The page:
Tension Haunts Hyderabad

April 22, 2010 by · Leave a Comment 

By Nilofar Suhrawardy, MMNS India Correspondent

NEW DELHI/HYDERABAD: With political leaders and parties keen to “exploit” the recent tension in Hyderabad to their advantage, they are playing all possible cards they can. The old city was rocked by tension, following a dispute between two groups over religious flags last month (March 27). Riots broke out, causing loss of three lives and injuring around 150, which led to curfew being imposed on March 29. As the situation became normal, curfew was gradually lifted from the areas rocked by communal violence. Curfew was completely lifted last week (April 10), though prohibitory orders banning assembly of five or more people remained in force.

Investigations being conducted by the police on who was responsible for the communal violence are expected to take another week. On this, Additional Commissioner of Police (Crimes), K. Narsimha Reddy said: “We are thoroughly investigating the matter to know the exact reasons that led to communal unrest. Strict action as per law will be initiated against all those involved in the communal clashes.” 

With more than 180 cases booked in connection with the communal violence, around 250 people have been arrested. Yet, verbal missiles between the rival political parties continue to be hurled at each other. While accepting that communal violence should not have taken place, Andhra Pradesh Chief Minister K. Rosaiah (Congress) claimed that he had “deftly” handled the situation. Following his return from New Delhi after a three-day visit, he claimed that Congress supremo Sonia Gandhi was “extremely happy” with his government’s performance in Andhra Pradesh (AP). Referring specifically to communal tension in Hyderabad, he said: “She has been happy over the deft handling of the situation arising out of communal riots in old city of Hyderabad, though such things should not have happened in the first place” (April 17). Her words, according to him, were: “She told me- You have tactfully handled the situation, I am happy.” She also expressed appreciation on the situation being “normal” now, he said.

Meanwhile, the Bharatiya Janata Party (BJP) has not reacted favorably to police rounding up Hindus also for their alleged role in recent communal clashes in Hyderabad. The party organized protest rallies and demonstrations across Andhra Pradesh last week (April 17).  Blaming the police for its “high-handedness” in booking charges against Hindu youths, the BJP activists shouted slogans against the state government and police. They demanded withdrawal of cases against workers of BJP and Rashtriya Swayamsevak Sangh (RSS). The police reacted by taking more than 200 BJP activists into preventive custody. These included the BJP’s AP unit chief, G. Kishan Reddy (Member of Legislative Assembly), general secretary N. Ramchander Rao, former union minister Bandaru Dattatreya and party’s national secretary Dr. K. Laxman.

Several BJP leaders were taken into custody earlier in the month also (April 7), when they tried visiting some riot-hit areas in Old Hyderabad. A five-member team formed by BJP president Nitin Gadkari, included Prakash Javadekar, Shanappa, Prahlad Joshi, Nirmala Sitharaman and Dr. Laxman. The police tried convincing the team, led by Javadekar, not to proceed as prohibitory orders under Section 144 of CrPC were still in force. As the police denied them permission, the BJP members entered into an argument with them. Sitharaman and his party members blamed the state government for acting in a “dictatorial” manner. The BJP activists raised slogans against the police. More than 50 BJP members, including Reddy, were taken into custody. Condemning the police action against BJP’s “fact-finding” team, Reddy was addressing the media.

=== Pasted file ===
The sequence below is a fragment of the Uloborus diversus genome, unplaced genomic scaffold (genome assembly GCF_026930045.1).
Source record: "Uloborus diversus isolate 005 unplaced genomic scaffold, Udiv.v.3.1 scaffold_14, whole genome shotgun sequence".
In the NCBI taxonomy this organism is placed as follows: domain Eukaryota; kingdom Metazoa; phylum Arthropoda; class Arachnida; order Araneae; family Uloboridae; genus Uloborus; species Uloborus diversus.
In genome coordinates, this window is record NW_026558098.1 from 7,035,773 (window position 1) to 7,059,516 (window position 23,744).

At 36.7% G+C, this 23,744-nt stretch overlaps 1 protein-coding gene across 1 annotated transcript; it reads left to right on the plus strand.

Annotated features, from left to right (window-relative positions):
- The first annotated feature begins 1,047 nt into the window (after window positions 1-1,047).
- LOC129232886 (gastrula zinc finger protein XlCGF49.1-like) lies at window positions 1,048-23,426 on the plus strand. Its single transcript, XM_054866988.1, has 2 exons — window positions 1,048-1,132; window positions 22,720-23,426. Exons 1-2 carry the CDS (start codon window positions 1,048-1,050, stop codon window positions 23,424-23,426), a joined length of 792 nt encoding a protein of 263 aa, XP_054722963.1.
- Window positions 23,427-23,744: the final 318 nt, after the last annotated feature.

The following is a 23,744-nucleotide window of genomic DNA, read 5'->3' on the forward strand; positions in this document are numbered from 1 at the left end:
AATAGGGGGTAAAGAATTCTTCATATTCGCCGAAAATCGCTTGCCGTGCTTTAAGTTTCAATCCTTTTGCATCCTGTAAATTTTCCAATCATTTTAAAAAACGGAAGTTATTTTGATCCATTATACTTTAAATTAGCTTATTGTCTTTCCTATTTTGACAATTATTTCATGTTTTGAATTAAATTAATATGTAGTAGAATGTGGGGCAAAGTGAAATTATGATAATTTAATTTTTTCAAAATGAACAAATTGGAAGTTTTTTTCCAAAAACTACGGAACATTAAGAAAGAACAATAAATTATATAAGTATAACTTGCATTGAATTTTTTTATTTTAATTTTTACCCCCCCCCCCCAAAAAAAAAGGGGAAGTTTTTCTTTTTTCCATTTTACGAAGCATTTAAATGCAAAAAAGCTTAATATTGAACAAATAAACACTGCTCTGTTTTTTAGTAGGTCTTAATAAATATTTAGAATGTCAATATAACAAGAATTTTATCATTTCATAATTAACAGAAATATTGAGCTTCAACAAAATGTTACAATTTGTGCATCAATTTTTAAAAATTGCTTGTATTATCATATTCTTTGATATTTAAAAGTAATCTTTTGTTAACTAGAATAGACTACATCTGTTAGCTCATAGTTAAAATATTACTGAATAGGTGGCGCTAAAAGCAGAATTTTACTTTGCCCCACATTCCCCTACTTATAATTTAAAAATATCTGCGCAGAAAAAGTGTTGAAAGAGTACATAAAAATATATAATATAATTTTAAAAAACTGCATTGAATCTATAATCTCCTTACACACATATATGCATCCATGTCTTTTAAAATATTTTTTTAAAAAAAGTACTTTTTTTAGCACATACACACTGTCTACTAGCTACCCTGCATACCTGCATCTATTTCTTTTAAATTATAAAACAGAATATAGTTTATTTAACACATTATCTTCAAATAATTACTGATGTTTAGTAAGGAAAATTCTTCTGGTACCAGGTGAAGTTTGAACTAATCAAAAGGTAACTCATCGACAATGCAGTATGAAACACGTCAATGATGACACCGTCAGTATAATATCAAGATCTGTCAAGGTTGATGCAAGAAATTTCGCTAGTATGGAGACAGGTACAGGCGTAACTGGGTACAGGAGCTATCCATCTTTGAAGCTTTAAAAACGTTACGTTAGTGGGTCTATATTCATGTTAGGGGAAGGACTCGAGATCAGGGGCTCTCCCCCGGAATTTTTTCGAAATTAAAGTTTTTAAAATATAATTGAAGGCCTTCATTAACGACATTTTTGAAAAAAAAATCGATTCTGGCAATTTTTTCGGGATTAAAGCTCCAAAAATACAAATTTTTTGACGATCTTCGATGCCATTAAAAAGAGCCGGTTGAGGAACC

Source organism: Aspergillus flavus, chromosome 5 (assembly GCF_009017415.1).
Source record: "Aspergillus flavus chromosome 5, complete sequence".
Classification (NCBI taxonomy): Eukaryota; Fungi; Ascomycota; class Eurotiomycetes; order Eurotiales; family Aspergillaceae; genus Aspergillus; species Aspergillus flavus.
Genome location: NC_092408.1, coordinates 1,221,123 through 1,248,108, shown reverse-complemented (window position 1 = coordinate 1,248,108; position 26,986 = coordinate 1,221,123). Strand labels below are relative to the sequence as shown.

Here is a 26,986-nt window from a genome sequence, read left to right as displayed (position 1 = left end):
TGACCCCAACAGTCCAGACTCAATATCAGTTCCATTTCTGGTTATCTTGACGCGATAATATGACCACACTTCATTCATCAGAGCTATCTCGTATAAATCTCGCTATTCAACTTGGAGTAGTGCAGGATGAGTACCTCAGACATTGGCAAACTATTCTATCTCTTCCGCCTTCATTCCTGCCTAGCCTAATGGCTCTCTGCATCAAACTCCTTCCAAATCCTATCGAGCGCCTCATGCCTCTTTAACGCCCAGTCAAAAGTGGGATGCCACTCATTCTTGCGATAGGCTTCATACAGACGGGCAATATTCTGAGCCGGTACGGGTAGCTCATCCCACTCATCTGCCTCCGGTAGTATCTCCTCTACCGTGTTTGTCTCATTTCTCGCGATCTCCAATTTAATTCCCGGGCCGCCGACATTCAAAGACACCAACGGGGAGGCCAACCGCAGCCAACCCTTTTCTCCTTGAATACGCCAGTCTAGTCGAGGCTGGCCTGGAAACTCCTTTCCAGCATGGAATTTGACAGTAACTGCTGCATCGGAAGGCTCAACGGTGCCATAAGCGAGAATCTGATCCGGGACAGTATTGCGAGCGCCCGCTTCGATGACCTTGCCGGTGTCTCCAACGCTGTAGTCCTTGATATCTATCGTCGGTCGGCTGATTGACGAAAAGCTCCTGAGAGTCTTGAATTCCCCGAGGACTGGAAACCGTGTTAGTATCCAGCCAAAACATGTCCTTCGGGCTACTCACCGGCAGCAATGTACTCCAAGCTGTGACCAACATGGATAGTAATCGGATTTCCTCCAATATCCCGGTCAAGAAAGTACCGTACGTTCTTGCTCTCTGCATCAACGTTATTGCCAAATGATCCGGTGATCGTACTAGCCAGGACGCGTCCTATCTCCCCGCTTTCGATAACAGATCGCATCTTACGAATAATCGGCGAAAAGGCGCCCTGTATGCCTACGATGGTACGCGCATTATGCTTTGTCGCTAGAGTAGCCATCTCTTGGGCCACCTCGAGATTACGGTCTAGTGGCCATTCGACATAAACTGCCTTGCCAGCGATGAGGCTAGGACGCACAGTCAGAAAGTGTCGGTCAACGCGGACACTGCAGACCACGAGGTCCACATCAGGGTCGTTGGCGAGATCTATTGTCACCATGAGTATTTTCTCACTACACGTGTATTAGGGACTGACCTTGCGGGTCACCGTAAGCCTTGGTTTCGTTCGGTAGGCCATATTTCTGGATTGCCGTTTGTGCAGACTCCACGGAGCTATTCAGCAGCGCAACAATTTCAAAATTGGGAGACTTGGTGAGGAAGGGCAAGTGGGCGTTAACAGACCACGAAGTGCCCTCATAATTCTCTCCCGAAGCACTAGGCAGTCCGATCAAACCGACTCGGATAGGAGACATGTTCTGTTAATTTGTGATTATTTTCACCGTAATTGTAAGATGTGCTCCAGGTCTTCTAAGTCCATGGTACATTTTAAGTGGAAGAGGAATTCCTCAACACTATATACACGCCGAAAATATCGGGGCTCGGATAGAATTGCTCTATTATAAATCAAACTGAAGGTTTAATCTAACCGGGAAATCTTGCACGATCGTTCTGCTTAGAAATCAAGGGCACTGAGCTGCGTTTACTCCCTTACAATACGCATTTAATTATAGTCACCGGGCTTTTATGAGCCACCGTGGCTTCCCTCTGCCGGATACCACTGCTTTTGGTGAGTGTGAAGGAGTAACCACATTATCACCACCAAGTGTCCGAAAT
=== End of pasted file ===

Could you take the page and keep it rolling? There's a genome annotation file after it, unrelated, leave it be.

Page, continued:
Though the concerned authorities must be credited for not allowing the recent communal clashes to spread further, questions continue to be raised on their having taken place. Who is to be blamed for planning these clashes, where did the state police and intelligence services fail in preventing them are some of the questions which remain unanswered. These have gained greater importance with tension prevailing on continuance of peace and harmony in sensitive parts of Hyderabad. As the third anniversary of Mecca Masjid blast comes closer, tension is further aggravated by fear on whether it would pass by peacefully.  A blast occurred inside the Mecca Masjid in Old Hyderabad on May 18, 2007, when around 10,000 people were gathered for their Friday prayers. The blast and subsequent police firing led to 14 deaths and more than 50 injured.

Last year, on May 18 at Falaknuma, a Home Guard was killed by a member of an alleged terrorist group.

Though, last year’s incident did not lead to any communal clashes, with the third anniversary of Mecca Masjid blast being preceded by riots, tension prevails among the citizens. Even though police has picked up riot suspects from both the communities (Hindus and Muslims), signaling that it is taking a tough stand against whosoever is a “suspect,” fear continues to haunt the people. Apprehension about situation still not being normal in Hyderabad has hit the state’s tourist industry also. This is indicated by more than 50 percent hotel rooms going unoccupied this March. Situation remains grim, as expressed by Ram Misra, president, Hotels and Restaurant association of AP. He said: “The first quarter is not showing any pick-up at all so far. Normally by now, the bulk bookings are into the system and we know May will be fine. But as of now in April-May, there is nothing happening.”

Till political leaders continue to exploit sensitive issues for their interest, the state’s citizens and also the visitors, including tourists, are bound to remain skeptical about normalcy marked by peace and harmony in Hyderabad.

12-17